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  Metros   Mumbai  01 Apr 2018  No bypassing bond service: HC to doctor

No bypassing bond service: HC to doctor

THE ASIAN AGE. | KA DODHIYA
Published : Apr 1, 2018, 4:39 am IST
Updated : Apr 1, 2018, 4:39 am IST

The doctor had prayed for relief saying that he would do the bond service after completing his post-graduate studies.

Also as the doctors from private medical colleges had not benefited from any subsidy hence the bond service was not mandatory on them.  (Representational Image)
 Also as the doctors from private medical colleges had not benefited from any subsidy hence the bond service was not mandatory on them.  (Representational Image)

Mumbai: The Bombay high court has refused to grant relief to a MBBS doctor aspiring to get admission in a post-graduate course by seeking exemption from doing one-year mandatory bond service. 

The student, who passed out from a state-run medical college, had sought relief as he wanted to make a third attempt for the post-graduate entra-nce test but could not do so as the rules mandated that he do one-year bond service or pay a penalty before being eligible for the third attempt.

The doctor had prayed for relief saying that he would do the bond service after completing his post-graduate studies. 

A division bench of Justice Ranjit More and Justice Anuja Prabhudessai was hearing a writ petition filed by a doctor who completed his studies with mandatory internship in 2013.

The doctor had sought the quashing and setting aside of a 2011 government notification and certain conditions mentioned in the 2018 NEET prospectus, as it was violative of article 14 of the Constitution of India.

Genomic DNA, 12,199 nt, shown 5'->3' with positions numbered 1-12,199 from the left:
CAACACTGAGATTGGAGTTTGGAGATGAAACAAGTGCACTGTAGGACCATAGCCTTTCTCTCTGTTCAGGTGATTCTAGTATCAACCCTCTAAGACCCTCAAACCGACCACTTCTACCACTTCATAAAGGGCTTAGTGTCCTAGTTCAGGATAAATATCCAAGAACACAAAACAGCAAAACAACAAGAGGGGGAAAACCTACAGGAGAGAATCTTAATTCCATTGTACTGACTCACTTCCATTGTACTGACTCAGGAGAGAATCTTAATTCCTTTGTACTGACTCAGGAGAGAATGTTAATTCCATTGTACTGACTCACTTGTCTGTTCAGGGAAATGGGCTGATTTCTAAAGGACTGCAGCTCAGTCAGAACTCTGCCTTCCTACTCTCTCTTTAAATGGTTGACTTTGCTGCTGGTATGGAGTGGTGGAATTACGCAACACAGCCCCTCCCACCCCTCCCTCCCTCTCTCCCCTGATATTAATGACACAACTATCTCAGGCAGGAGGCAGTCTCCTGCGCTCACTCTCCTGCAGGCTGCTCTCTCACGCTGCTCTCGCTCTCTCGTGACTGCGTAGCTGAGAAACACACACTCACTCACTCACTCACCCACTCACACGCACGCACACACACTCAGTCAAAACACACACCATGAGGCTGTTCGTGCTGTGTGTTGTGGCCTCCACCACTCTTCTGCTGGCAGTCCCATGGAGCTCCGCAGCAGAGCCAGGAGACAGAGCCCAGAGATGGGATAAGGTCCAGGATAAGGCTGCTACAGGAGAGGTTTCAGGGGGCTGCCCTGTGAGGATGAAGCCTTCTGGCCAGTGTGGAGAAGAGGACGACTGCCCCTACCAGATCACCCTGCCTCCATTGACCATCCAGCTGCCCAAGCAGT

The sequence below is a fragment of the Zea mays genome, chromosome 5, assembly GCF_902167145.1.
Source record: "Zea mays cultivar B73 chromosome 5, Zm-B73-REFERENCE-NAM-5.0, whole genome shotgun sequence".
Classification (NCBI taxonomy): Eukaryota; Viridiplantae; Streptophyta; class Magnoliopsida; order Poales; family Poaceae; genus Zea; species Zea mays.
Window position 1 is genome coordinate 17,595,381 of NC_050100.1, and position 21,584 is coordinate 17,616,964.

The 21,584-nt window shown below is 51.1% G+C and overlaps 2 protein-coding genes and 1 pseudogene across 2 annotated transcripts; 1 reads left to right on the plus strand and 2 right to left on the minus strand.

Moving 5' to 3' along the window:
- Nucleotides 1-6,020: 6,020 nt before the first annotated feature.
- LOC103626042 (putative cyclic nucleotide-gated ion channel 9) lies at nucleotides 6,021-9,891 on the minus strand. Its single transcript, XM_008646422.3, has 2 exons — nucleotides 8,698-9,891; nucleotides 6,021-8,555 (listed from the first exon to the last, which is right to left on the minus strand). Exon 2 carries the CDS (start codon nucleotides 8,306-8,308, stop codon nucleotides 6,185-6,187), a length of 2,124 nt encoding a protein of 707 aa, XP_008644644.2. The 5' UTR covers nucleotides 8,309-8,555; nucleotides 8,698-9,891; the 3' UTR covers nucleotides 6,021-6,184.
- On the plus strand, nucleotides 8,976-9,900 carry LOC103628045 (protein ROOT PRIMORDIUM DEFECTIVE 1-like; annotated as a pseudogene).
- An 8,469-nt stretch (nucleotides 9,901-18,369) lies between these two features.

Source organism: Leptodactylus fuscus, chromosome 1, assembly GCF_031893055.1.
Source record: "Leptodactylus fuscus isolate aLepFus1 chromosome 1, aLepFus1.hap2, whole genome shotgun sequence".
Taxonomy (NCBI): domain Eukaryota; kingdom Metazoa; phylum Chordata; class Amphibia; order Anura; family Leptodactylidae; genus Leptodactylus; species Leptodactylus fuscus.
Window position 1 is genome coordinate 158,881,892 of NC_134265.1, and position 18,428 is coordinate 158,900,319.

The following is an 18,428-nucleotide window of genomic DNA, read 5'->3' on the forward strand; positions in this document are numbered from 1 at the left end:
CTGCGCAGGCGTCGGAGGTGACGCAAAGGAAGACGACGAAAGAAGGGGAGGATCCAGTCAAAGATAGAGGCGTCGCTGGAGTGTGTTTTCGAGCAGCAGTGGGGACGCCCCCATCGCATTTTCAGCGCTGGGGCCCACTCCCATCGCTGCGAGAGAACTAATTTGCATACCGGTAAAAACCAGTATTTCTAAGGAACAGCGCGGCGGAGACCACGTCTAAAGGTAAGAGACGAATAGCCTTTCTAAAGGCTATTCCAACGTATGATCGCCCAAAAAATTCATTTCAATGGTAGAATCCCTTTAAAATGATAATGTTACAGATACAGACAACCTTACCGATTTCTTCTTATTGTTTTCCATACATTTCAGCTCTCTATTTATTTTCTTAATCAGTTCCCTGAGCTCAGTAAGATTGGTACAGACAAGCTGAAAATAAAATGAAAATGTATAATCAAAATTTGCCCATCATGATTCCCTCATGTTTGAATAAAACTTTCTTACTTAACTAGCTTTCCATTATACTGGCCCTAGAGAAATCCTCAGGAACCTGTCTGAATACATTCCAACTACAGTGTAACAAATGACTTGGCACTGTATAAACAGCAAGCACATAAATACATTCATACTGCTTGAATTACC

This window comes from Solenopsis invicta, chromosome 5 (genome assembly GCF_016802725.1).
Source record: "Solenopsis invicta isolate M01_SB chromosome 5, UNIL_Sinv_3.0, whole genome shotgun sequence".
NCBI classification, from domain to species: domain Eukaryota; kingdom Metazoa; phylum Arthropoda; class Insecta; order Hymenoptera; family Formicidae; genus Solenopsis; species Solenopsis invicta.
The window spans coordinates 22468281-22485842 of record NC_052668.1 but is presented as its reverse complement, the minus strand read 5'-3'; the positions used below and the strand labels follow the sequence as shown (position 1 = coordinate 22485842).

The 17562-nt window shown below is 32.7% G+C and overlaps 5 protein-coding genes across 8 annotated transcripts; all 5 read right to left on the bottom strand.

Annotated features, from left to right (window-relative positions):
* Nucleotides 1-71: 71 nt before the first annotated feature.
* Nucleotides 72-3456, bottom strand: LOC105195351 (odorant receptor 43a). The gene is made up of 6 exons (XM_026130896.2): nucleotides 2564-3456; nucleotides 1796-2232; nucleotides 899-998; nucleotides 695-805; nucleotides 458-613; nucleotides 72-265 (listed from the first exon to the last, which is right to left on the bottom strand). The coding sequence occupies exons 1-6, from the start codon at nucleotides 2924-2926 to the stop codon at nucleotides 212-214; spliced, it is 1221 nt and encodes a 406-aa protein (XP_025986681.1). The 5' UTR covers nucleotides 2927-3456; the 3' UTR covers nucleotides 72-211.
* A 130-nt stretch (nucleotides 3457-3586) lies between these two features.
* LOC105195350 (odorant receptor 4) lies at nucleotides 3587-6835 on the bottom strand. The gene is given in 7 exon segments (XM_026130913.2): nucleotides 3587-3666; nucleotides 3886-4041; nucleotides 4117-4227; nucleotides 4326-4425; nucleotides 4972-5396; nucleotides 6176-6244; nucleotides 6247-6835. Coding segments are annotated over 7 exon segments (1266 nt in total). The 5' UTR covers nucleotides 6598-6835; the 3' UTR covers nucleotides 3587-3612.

The petition was prompted after the doctor was refused a chance to appear for the PGM-CET a third time after he failed in the first two attempts. The conditions stipulated that he would have to do a year of bond service before becoming eligible for the third and further attempts. 

The doctor claimed that while doctors graduating from private medical colleges had no such conditions, his rights were violated.

However, the additional government pleader said that as per the rules, the doctor had availed of subsidised cost of his MBBS education and hence he was bound to follow the rules mandated by the state.

 Also as the doctors from private medical colleges had not benefited from any subsidy hence the bond service was not mandatory on them. 

After hearing both sides, the court accepted the state’s contention and refused to grant any relief to the doctor and dismissed the petition. 

Tags: bombay high court, mbbs doctor, ranjit more